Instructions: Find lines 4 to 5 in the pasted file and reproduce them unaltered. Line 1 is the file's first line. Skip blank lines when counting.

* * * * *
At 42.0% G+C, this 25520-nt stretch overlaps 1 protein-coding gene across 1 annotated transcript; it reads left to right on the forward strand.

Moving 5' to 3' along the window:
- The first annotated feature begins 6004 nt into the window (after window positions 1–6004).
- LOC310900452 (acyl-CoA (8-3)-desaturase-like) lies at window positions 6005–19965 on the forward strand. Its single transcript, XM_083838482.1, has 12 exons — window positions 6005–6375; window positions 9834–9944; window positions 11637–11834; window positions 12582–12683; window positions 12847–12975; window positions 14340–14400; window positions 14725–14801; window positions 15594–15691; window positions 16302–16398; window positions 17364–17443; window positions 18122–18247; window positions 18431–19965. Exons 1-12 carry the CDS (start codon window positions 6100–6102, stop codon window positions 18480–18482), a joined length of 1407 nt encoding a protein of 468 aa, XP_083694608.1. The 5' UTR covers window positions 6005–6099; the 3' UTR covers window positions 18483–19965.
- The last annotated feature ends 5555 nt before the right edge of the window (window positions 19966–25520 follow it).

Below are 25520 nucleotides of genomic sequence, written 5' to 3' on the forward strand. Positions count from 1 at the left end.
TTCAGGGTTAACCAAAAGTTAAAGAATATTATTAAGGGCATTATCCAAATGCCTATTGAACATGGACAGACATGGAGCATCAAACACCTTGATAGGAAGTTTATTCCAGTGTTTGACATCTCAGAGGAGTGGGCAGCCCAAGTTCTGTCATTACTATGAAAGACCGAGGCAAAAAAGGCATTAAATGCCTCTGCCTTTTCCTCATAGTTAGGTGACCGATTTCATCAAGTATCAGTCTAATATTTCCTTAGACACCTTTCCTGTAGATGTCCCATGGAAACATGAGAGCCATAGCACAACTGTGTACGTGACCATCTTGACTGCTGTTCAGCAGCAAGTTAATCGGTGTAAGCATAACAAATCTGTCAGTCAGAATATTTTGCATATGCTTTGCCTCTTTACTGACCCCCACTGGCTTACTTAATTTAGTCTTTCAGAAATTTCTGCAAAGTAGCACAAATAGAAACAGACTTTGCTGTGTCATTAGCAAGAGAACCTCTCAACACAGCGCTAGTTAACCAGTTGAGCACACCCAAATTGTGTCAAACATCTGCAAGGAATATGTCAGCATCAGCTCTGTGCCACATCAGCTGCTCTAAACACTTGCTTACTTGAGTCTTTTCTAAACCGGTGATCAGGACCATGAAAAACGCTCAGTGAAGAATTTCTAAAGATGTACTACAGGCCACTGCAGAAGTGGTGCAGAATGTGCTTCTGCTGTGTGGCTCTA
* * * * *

- LOC310900452 (acyl-CoA (8-3)-desaturase-like) lies at window positions 6005–19965 on the forward strand. Its single transcript, XM_083838482.1, has 12 exons — window positions 6005–6375; window positions 9834–9944; window positions 11637–11834; window positions 12582–12683; window positions 12847–12975; window positions 14340–14400; window positions 14725–14801; window positions 15594–15691; window positions 16302–16398; window positions 17364–17443; window positions 18122–18247; window positions 18431–19965. Exons 1-12 carry the CDS (start codon window positions 6100–6102, stop codon window positions 18480–18482), a joined length of 1407 nt encoding a protein of 468 aa, XP_083694608.1. The 5' UTR covers window positions 6005–6099; the 3' UTR covers window positions 18483–19965.
- The last annotated feature ends 5555 nt before the right edge of the window (window positions 19966–25520 follow it).